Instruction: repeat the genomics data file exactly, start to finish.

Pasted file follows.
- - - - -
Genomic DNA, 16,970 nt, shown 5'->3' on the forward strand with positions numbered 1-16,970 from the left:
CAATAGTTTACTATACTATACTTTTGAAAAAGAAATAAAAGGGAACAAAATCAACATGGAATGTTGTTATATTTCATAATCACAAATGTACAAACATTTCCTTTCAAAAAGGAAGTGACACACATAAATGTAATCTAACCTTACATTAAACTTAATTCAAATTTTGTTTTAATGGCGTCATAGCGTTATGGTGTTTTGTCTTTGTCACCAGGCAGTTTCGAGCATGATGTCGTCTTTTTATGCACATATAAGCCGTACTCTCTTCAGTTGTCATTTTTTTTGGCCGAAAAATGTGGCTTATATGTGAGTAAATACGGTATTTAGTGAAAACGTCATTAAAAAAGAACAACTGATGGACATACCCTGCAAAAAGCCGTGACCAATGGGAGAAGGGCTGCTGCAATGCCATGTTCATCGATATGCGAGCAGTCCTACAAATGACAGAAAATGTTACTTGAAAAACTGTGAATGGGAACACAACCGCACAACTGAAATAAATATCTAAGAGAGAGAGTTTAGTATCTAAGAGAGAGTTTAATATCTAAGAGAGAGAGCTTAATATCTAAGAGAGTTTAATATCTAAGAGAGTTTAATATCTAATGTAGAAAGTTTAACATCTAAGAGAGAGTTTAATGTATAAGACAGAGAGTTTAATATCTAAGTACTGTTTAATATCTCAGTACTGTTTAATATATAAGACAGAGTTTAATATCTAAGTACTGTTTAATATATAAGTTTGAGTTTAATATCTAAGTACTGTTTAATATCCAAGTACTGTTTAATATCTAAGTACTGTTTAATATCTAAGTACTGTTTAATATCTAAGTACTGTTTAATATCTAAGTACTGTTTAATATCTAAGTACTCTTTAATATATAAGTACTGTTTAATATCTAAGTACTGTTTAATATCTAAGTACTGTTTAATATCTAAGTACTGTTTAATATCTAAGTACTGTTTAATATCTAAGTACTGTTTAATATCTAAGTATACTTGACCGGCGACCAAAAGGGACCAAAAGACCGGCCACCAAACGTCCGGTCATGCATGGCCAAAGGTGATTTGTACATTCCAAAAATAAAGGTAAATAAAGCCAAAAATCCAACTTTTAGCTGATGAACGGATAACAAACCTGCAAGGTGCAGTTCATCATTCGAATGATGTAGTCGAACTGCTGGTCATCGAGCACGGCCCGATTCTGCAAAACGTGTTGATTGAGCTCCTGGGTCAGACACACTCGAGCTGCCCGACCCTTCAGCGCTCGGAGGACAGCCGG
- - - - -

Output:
Genomic DNA, 16,970 nt, shown 5'->3' on the forward strand with positions numbered 1-16,970 from the left:
CAATAGTTTACTATACTATACTTTTGAAAAAGAAATAAAAGGGAACAAAATCAACATGGAATGTTGTTATATTTCATAATCACAAATGTACAAACATTTCCTTTCAAAAAGGAAGTGACACACATAAATGTAATCTAACCTTACATTAAACTTAATTCAAATTTTGTTTTAATGGCGTCATAGCGTTATGGTGTTTTGTCTTTGTCACCAGGCAGTTTCGAGCATGATGTCGTCTTTTTATGCACATATAAGCCGTACTCTCTTCAGTTGTCATTTTTTTTGGCCGAAAAATGTGGCTTATATGTGAGTAAATACGGTATTTAGTGAAAACGTCATTAAAAAAGAACAACTGATGGACATACCCTGCAAAAAGCCGTGACCAATGGGAGAAGGGCTGCTGCAATGCCATGTTCATCGATATGCGAGCAGTCCTACAAATGACAGAAAATGTTACTTGAAAAACTGTGAATGGGAACACAACCGCACAACTGAAATAAATATCTAAGAGAGAGAGTTTAGTATCTAAGAGAGAGTTTAATATCTAAGAGAGAGAGCTTAATATCTAAGAGAGTTTAATATCTAAGAGAGTTTAATATCTAATGTAGAAAGTTTAACATCTAAGAGAGAGTTTAATGTATAAGACAGAGAGTTTAATATCTAAGTACTGTTTAATATCTCAGTACTGTTTAATATATAAGACAGAGTTTAATATCTAAGTACTGTTTAATATATAAGTTTGAGTTTAATATCTAAGTACTGTTTAATATCCAAGTACTGTTTAATATCTAAGTACTGTTTAATATCTAAGTACTGTTTAATATCTAAGTACTGTTTAATATCTAAGTACTGTTTAATATCTAAGTACTCTTTAATATATAAGTACTGTTTAATATCTAAGTACTGTTTAATATCTAAGTACTGTTTAATATCTAAGTACTGTTTAATATCTAAGTACTGTTTAATATCTAAGTACTGTTTAATATCTAAGTATACTTGACCGGCGACCAAAAGGGACCAAAAGACCGGCCACCAAACGTCCGGTCATGCATGGCCAAAGGTGATTTGTACATTCCAAAAATAAAGGTAAATAAAGCCAAAAATCCAACTTTTAGCTGATGAACGGATAACAAACCTGCAAGGTGCAGTTCATCATTCGAATGATGTAGTCGAACTGCTGGTCATCGAGCACGGCCCGATTCTGCAAAACGTGTTGATTGAGCTCCTGGGTCAGACACACTCGAGCTGCCCGACCCTTCAGCGCTCGGAGGACAGCCGG